The Silver Chair is the sixth novel in the Chronicles of Narnia series, penned in the early 1950s by acclaimed British author and literary scholar C.S. Lewis. Despite the fact that these chronicles are some of the most popular and enduring stories for children ever written, they are in fact the only children's books that Lewis ever wrote, penning four noves for adults, and focusing then on literary criticism and works about Christianity, the most successful and well-known of which is The Screwtape Letters.
Like the other Chronicles, this novel is also seen to be an allegory of Christianity, and pits good against evil in a fight to save everything that is on the side of what is right. The two main characters in this book, Eustace Scrubb and Jill Pole, escape their horrible English boarding school, where bullies rule the roost and seem to have the faculty wrapped around their collective little fingers, and find Narnia through an innocent looking ordinary door, just as the other child adventurers in this other world have done in the previous five novels in the series. THe other novels and the lessons they taught are referenced throughout this book, giving the reader the impression that although the individual tales are exciting and frightening and dangerous, there is a greater story also being told by piecing all of the Chronicles together.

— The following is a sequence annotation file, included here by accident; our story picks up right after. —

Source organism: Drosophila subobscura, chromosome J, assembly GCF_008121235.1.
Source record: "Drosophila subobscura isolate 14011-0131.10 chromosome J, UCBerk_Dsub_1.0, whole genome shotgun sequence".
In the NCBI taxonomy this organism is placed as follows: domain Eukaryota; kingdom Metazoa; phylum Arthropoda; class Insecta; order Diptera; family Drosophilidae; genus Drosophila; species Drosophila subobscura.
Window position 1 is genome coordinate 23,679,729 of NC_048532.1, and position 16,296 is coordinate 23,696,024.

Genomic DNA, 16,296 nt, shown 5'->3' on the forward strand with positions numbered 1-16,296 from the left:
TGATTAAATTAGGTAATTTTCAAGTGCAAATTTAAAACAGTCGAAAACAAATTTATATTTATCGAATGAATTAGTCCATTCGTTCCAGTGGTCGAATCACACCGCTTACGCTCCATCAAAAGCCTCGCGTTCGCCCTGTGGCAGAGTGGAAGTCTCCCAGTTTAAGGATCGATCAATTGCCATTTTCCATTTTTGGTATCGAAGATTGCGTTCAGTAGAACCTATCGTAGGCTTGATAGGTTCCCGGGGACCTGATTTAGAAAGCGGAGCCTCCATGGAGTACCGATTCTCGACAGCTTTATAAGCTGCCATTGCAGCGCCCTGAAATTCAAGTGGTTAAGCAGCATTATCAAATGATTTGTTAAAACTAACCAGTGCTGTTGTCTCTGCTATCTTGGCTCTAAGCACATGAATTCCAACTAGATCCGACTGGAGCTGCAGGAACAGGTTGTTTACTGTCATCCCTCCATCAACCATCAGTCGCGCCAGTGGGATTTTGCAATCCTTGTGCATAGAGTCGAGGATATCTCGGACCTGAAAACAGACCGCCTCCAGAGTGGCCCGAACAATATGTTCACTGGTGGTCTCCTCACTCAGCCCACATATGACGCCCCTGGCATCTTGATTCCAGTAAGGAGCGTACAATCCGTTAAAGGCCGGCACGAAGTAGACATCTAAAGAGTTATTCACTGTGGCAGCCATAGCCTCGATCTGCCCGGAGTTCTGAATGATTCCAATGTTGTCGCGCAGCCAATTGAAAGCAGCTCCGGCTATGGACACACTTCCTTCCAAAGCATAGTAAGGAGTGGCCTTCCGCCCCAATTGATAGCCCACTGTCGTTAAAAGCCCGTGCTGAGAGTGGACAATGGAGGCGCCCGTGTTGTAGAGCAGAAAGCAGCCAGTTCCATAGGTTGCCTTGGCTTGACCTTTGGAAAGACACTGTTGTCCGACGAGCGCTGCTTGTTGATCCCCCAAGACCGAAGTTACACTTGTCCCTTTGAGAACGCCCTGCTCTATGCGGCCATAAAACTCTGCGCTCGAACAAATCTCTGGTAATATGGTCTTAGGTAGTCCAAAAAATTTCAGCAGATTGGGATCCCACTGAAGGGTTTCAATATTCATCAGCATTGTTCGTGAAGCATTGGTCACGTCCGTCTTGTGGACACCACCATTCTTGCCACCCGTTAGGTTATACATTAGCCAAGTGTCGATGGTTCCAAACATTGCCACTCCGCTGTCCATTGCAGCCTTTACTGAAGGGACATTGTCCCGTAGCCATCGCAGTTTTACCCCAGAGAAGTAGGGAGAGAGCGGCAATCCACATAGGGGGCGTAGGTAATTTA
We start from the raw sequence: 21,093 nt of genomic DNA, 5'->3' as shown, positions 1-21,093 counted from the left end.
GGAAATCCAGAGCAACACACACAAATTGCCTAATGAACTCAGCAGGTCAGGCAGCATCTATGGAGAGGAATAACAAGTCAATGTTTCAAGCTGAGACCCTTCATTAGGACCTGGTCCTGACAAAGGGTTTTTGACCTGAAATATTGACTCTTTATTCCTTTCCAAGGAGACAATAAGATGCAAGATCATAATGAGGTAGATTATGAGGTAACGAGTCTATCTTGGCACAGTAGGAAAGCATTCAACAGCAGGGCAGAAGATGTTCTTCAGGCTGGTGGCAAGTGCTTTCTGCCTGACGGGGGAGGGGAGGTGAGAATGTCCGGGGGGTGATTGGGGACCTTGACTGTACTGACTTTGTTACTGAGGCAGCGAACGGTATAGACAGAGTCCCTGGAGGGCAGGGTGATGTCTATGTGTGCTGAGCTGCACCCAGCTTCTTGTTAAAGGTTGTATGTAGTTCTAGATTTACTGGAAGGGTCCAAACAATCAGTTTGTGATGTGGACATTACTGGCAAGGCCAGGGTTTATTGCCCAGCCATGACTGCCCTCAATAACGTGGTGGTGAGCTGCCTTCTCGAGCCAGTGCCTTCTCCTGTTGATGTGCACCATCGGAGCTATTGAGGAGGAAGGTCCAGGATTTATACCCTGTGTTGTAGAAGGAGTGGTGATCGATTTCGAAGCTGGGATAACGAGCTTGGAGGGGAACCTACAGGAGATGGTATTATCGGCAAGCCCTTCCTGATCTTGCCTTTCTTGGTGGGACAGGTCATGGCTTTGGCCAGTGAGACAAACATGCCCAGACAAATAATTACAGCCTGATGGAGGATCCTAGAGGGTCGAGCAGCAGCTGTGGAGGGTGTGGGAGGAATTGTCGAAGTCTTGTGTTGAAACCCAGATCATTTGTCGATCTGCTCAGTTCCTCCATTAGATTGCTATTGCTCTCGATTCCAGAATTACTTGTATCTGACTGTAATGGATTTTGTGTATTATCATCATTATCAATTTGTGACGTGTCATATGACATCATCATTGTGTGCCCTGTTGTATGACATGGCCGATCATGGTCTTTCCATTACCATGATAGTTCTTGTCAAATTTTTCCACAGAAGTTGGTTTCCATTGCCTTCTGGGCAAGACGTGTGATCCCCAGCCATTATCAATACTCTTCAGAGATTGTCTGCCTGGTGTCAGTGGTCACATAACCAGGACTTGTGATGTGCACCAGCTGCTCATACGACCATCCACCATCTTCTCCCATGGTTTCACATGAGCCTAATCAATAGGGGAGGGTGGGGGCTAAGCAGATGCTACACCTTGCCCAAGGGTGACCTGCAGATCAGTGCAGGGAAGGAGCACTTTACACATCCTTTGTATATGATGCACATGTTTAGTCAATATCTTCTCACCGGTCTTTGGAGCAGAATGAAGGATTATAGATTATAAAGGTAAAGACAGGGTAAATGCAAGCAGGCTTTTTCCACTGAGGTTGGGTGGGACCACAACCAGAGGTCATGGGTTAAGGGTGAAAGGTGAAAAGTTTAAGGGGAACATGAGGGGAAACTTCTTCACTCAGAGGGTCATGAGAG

Eustace has been to Narnia before and actually travelled with King Caspian when he was just a Prince; Caspian is now searching for his son, Prince Rillian, who has somehow ben abductef by the evil Queen, and it is finding Rilian that is the task given to Jill and Eustace by Aslan the Lion, creator of Narnia. He instructs the children to find Rillian and bring him home, or die trying. They do this and like the children who have gone to Narnia before them, Jill and Eustace are brave, daring and above all guided by a strong moral compass and sense of decency. Throughout the book, good and evil are pitted against each other, and the ease with which good people can be overpowered by evil is also demonstrated throughout. Like the other novels, this one shows that by following the guide of Aslan, and by having faith in his instructions and teaching, good will always triumph over evil.
Clive Staples Lewis was born in Belfast, Northern Ireland, but relocated early in his life to England, and became a Fellow and Tutor in English Literature at Magdalen College, Oxford, making a controversial move to rival University Cambridge later in his career where he became Professor of Medieval and Reneaissance Literature, a tenure he held until his death in 1963.